When my husband was scheduling our summer trip to San Diego, I told him, "Any time after July 25th!" so we could see the exhibit of Alexander Calder's Jewelry at the San Diego Museum of Art. There are 92 pieces on display in two rooms, which represent only a small example of the 1,800 plus pieces he made! There was no picture taking allowed inside the exhibit, but I did sneak a photo outside the exhibit, which shows the portrait of Anjelica Huston wearing The Jealous Husband, which appeared on the cover of New York Times Magazine shortly before Calder's death in 1976. There are also some large photos of Calder hammering wire on an anvil and in his studio on the walls between the jewelry displays. The collection includes many initial brooches that he made for his family and friends. The jewelry is made with continuously coiled wire, sometimes riveted and wrapped, but never soldered or treated with heat. The exhibit really underscores his love for family and friends as most of the pieces shown were gifts to loved ones especially his wife, and the artist is evident in each piece, through visible tool marks from hammer and pliers. I think my family enjoyed the exhibit, maybe not as much as I did (I went back for a second look while they looked at paintings).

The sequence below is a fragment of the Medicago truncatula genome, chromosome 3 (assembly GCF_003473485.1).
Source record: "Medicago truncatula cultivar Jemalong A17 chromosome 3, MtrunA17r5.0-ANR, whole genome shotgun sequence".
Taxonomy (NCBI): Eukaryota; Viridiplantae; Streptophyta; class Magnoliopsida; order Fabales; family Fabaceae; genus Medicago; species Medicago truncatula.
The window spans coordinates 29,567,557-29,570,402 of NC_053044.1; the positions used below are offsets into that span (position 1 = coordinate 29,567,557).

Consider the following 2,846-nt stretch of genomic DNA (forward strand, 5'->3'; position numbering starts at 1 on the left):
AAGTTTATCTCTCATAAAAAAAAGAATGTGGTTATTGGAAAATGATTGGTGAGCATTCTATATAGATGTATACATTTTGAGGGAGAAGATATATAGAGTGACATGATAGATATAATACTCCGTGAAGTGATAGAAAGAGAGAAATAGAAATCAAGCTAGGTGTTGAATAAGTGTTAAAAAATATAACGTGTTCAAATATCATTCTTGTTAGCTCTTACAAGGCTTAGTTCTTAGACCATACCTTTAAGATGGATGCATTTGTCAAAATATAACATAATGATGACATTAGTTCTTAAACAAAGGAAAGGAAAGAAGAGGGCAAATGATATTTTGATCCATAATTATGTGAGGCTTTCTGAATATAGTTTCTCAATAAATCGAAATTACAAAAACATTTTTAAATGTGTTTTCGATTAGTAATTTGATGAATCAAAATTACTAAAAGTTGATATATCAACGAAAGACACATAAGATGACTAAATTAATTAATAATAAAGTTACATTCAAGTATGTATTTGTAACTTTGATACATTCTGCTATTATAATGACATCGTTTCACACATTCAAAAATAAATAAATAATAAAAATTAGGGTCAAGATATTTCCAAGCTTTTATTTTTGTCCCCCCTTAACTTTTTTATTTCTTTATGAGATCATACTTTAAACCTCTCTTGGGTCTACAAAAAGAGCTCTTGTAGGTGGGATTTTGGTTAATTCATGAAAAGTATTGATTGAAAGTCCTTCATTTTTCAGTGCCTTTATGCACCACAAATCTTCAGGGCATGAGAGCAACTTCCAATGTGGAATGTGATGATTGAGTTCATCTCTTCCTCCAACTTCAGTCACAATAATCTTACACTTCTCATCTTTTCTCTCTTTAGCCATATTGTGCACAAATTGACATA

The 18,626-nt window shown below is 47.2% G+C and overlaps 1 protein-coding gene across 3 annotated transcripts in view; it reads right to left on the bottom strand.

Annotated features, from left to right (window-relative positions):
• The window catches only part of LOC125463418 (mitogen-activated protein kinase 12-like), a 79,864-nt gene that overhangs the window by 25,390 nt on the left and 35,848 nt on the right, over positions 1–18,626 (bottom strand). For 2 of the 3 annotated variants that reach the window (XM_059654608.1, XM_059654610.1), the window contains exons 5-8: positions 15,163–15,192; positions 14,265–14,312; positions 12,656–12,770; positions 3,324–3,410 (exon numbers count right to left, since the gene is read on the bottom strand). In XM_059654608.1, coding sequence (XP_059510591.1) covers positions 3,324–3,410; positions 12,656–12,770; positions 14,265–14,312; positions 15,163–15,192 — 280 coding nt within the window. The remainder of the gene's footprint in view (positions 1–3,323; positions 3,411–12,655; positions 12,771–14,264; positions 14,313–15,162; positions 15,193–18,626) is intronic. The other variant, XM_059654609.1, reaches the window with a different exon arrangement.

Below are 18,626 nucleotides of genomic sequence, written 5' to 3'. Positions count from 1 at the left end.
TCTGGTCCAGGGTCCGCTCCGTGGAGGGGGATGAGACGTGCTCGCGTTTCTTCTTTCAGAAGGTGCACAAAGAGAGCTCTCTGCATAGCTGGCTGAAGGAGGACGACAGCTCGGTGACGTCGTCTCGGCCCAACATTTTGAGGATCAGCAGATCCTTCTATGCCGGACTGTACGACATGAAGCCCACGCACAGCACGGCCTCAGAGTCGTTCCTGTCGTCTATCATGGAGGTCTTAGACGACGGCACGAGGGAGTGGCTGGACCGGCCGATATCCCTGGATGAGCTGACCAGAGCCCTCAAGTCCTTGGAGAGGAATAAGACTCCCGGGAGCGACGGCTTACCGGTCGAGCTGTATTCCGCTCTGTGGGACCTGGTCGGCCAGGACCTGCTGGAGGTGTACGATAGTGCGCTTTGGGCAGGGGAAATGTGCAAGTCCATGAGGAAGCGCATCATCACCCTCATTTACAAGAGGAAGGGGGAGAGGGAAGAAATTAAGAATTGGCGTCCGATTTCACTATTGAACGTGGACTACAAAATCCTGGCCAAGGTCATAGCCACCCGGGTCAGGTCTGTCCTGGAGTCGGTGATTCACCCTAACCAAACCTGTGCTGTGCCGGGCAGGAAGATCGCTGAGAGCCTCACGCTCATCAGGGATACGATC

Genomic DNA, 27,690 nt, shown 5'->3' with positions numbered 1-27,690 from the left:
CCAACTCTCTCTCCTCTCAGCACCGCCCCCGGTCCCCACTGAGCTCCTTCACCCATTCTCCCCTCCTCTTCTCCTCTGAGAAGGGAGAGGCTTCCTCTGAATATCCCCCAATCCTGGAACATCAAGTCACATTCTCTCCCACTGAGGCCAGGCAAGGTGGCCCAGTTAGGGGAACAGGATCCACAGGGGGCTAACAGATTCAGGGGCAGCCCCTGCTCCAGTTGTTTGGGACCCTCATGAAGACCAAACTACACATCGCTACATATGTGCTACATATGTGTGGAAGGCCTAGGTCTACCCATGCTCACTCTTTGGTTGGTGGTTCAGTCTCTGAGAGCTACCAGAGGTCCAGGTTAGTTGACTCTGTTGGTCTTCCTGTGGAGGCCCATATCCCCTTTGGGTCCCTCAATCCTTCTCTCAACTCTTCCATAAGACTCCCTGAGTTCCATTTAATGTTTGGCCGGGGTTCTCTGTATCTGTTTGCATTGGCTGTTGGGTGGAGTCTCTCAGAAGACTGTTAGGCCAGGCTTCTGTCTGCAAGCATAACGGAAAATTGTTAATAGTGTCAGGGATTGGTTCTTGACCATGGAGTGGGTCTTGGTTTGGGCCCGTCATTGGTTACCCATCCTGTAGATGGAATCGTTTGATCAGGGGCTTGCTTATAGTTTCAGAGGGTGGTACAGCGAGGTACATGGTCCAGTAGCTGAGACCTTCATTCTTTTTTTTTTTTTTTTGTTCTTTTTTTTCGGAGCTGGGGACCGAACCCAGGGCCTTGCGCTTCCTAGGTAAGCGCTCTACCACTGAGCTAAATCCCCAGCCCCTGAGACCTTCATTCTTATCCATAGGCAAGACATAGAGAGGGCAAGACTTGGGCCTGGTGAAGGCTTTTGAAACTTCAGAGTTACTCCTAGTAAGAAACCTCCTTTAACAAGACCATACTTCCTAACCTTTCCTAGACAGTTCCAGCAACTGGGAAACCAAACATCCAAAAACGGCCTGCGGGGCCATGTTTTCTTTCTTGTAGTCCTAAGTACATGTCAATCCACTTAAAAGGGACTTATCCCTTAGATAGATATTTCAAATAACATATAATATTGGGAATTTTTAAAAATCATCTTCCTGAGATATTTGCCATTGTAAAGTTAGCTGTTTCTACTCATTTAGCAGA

I was struck and inspired by the elements I didn't expect, like a wooden box with a brass spiral closure, which Mr. Calder used to transport and ship his jewelry inside of.
He would put a bunch of pieces into these boxes and send them to friends and shops with a book that included pencil drawings of the unnamed pieces for jewelry parties trunk sales. A red check mark indicated a sale and sometimes a name was included. The host of the jewelry party would pack up any unsold pieces and the cash back into the box and send it back to him. Calder also made his own jewelry bust displays, which were very Piccaso-like in facial feature, and suit his earrings perfectly. These are the elements that indicate the business side of his art. He received several offers to duplicate and mass produce his jewelry designs, but rejected them, wanting his pieces to stand on their own as one of a kind objects, like his sculpture. And I couldn't leave without stopping by the gift shop for the Calder Jewelry book, which I have been coveting and have been studying every since. So, if you are in the area, please go see the exhibit, which is on until January 3, 2010. If you can't here's a video I found showing a little of what I saw, while it was in Philadelphia.